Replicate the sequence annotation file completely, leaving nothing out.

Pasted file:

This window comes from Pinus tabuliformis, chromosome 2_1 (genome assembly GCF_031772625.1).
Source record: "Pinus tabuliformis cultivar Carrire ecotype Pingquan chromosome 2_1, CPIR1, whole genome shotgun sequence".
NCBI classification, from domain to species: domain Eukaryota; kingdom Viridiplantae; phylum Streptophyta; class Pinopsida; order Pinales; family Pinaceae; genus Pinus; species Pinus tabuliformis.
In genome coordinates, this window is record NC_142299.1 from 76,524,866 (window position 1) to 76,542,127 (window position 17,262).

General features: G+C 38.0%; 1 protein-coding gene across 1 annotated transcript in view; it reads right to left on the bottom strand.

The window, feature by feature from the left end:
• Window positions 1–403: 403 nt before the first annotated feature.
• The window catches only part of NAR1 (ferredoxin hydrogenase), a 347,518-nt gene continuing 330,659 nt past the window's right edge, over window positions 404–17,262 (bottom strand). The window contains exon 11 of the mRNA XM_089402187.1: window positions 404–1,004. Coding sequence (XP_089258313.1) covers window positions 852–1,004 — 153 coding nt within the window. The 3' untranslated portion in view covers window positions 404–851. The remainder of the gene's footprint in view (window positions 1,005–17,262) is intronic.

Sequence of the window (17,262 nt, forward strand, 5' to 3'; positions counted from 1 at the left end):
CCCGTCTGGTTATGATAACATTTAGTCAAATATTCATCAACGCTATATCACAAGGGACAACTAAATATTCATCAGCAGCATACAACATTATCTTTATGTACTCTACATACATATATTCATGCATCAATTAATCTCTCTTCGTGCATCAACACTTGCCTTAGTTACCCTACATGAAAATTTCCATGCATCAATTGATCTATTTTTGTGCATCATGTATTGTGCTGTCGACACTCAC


This window comes from Pinus tabuliformis, chromosome 2_1 (genome assembly GCF_031772625.1).
Source record: "Pinus tabuliformis cultivar Carrire ecotype Pingquan chromosome 2_1, CPIR1, whole genome shotgun sequence".
NCBI classification, from domain to species: domain Eukaryota; kingdom Viridiplantae; phylum Streptophyta; class Pinopsida; order Pinales; family Pinaceae; genus Pinus; species Pinus tabuliformis.
In genome coordinates, this window is record NC_142299.1 from 76,524,866 (window position 1) to 76,542,127 (window position 17,262).

General features: G+C 38.0%; 1 protein-coding gene across 1 annotated transcript in view; it reads right to left on the bottom strand.

The window, feature by feature from the left end:
• Window positions 1–403: 403 nt before the first annotated feature.
• The window catches only part of NAR1 (ferredoxin hydrogenase), a 347,518-nt gene continuing 330,659 nt past the window's right edge, over window positions 404–17,262 (bottom strand). The window contains exon 11 of the mRNA XM_089402187.1: window positions 404–1,004. Coding sequence (XP_089258313.1) covers window positions 852–1,004 — 153 coding nt within the window. The 3' untranslated portion in view covers window positions 404–851. The remainder of the gene's footprint in view (window positions 1,005–17,262) is intronic.

Sequence of the window (17,262 nt, forward strand, 5' to 3'; positions counted from 1 at the left end):
CCCGTCTGGTTATGATAACATTTAGTCAAATATTCATCAACGCTATATCACAAGGGACAACTAAATATTCATCAGCAGCATACAACATTATCTTTATGTACTCTACATACATATATTCATGCATCAATTAATCTCTCTTCGTGCATCAACACTTGCCTTAGTTACCCTACATGAAAATTTCCATGCATCAATTGATCTATTTTTGTGCATCATGTATTGTGCTGTCGACACTCAC